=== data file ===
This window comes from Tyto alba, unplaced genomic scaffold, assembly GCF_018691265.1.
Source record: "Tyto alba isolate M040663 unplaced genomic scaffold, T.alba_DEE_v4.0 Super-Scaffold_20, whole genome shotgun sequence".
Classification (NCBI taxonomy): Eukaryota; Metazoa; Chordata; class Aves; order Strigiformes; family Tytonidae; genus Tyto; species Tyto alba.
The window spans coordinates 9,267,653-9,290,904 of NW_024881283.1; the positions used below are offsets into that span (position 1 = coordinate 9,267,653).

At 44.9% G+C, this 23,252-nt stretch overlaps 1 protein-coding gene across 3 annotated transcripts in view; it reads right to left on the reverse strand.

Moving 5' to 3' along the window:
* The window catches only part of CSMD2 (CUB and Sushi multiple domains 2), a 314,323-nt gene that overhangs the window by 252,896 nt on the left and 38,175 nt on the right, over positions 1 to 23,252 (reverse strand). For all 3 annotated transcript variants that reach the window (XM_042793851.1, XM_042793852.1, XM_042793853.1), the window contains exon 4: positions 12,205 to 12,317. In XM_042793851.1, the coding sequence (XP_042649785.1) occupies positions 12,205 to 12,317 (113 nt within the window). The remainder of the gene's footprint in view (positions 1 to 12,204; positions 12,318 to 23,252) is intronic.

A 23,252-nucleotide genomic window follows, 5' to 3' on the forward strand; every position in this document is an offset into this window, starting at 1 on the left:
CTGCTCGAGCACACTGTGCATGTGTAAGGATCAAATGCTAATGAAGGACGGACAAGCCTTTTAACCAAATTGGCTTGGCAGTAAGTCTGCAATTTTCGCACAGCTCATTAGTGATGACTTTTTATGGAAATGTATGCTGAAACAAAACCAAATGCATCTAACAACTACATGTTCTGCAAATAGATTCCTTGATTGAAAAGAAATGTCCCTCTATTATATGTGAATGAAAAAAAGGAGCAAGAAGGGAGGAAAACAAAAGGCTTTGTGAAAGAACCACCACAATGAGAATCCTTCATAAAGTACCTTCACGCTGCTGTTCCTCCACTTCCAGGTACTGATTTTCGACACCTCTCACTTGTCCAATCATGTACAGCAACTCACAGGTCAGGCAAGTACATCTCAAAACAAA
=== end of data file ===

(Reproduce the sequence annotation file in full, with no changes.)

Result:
This window comes from Tyto alba, unplaced genomic scaffold, assembly GCF_018691265.1.
Source record: "Tyto alba isolate M040663 unplaced genomic scaffold, T.alba_DEE_v4.0 Super-Scaffold_20, whole genome shotgun sequence".
Classification (NCBI taxonomy): Eukaryota; Metazoa; Chordata; class Aves; order Strigiformes; family Tytonidae; genus Tyto; species Tyto alba.
The window spans coordinates 9,267,653-9,290,904 of NW_024881283.1; the positions used below are offsets into that span (position 1 = coordinate 9,267,653).

At 44.9% G+C, this 23,252-nt stretch overlaps 1 protein-coding gene across 3 annotated transcripts in view; it reads right to left on the reverse strand.

Moving 5' to 3' along the window:
* The window catches only part of CSMD2 (CUB and Sushi multiple domains 2), a 314,323-nt gene that overhangs the window by 252,896 nt on the left and 38,175 nt on the right, over positions 1 to 23,252 (reverse strand). For all 3 annotated transcript variants that reach the window (XM_042793851.1, XM_042793852.1, XM_042793853.1), the window contains exon 4: positions 12,205 to 12,317. In XM_042793851.1, the coding sequence (XP_042649785.1) occupies positions 12,205 to 12,317 (113 nt within the window). The remainder of the gene's footprint in view (positions 1 to 12,204; positions 12,318 to 23,252) is intronic.

A 23,252-nucleotide genomic window follows, 5' to 3' on the forward strand; every position in this document is an offset into this window, starting at 1 on the left:
CTGCTCGAGCACACTGTGCATGTGTAAGGATCAAATGCTAATGAAGGACGGACAAGCCTTTTAACCAAATTGGCTTGGCAGTAAGTCTGCAATTTTCGCACAGCTCATTAGTGATGACTTTTTATGGAAATGTATGCTGAAACAAAACCAAATGCATCTAACAACTACATGTTCTGCAAATAGATTCCTTGATTGAAAAGAAATGTCCCTCTATTATATGTGAATGAAAAAAAGGAGCAAGAAGGGAGGAAAACAAAAGGCTTTGTGAAAGAACCACCACAATGAGAATCCTTCATAAAGTACCTTCACGCTGCTGTTCCTCCACTTCCAGGTACTGATTTTCGACACCTCTCACTTGTCCAATCATGTACAGCAACTCACAGGTCAGGCAAGTACATCTCAAAACAAA